New York, May 17 – The reckless disregard of federal labor law continues in West Palm Beach, Fl. The Kravis Center’s Chief Executive Officer, Judith A. Mitchell, and International President Matthew D. Loeb, reached an accord on a new collective bargaining pact and resolution of all outstanding litigation in January, 2012. From February through April of this year, attorneys for both sides committed the January agreement to writing. Then, Ms. Mitchell refused to sign the agreement that she had already supported.
The Kravis Center has been in continuous violation of federal labor laws for almost twelve years. The conflict began in 2000, when The Kravis Center unlawfully declared impasse and illegally discharged a group of employees. Unfair labor practices were filed in March 2001. The Kravis Center has been held to have violated federal labor laws by every independent entity considering the charges, including regional attorneys in 2001; a federal administrative law judge in 2002; the George W. Bush-appointed NLRB in 2007, and a federal appellate court in 2008.
By order of the federal court, The Kravis Center negotiated with the IATSE from February, 2009 until December, 2010. In January, 2011, The Kravis Center once more illegally declared impasse and unlawfully fired the same group of employees who were unlawfully fired in September, 2000. After eight months of investigation, lawyers for the NLRB have concluded that The Kravis Center has again violated federal labor law.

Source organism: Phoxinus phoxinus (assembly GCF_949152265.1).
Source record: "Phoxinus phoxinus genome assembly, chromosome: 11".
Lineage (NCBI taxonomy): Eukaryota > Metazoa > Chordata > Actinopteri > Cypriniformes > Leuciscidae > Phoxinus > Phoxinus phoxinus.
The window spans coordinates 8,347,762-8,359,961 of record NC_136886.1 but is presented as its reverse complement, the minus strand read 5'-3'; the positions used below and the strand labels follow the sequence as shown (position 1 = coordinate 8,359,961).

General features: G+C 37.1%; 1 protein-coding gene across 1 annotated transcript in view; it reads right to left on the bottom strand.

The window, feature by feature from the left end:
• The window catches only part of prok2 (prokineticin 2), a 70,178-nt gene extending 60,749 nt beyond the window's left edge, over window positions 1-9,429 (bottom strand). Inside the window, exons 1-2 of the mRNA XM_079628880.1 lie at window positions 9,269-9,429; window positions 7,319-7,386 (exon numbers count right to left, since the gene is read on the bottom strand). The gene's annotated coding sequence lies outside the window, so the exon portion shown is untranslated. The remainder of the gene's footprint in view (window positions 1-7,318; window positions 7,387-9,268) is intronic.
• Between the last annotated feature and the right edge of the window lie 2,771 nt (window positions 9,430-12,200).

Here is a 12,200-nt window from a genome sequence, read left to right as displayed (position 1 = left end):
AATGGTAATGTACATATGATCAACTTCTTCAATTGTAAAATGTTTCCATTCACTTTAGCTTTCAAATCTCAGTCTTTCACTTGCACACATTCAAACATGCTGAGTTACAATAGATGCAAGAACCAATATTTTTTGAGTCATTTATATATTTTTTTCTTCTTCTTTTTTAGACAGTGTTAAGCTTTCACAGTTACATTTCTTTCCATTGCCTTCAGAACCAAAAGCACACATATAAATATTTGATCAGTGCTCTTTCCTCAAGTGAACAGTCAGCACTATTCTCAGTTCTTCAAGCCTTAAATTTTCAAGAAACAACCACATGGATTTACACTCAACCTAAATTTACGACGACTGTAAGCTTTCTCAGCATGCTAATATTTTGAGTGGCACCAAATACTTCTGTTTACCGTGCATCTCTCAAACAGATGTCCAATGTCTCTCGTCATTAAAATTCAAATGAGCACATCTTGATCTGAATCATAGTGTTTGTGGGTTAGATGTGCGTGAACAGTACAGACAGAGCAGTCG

Instead of signing the agreement negotiated to resolve all this, Judith Mitchell has reneged on the agreement. She has chosen to litigate again the millions of dollars of back pay that is owing to employees who were illegally terminated and add to the millions of dollars in attorneys’ fees that The Kravis Center has already paid to implement and maintain its unlawful conduct.
International President Matthew D. Loeb has promised to keep fighting The Kravis Center and “do whatever it takes” to get this facility to do what it has been ordered, on numerous occasions to do, not only because it is the legal thing but because it is the right thing.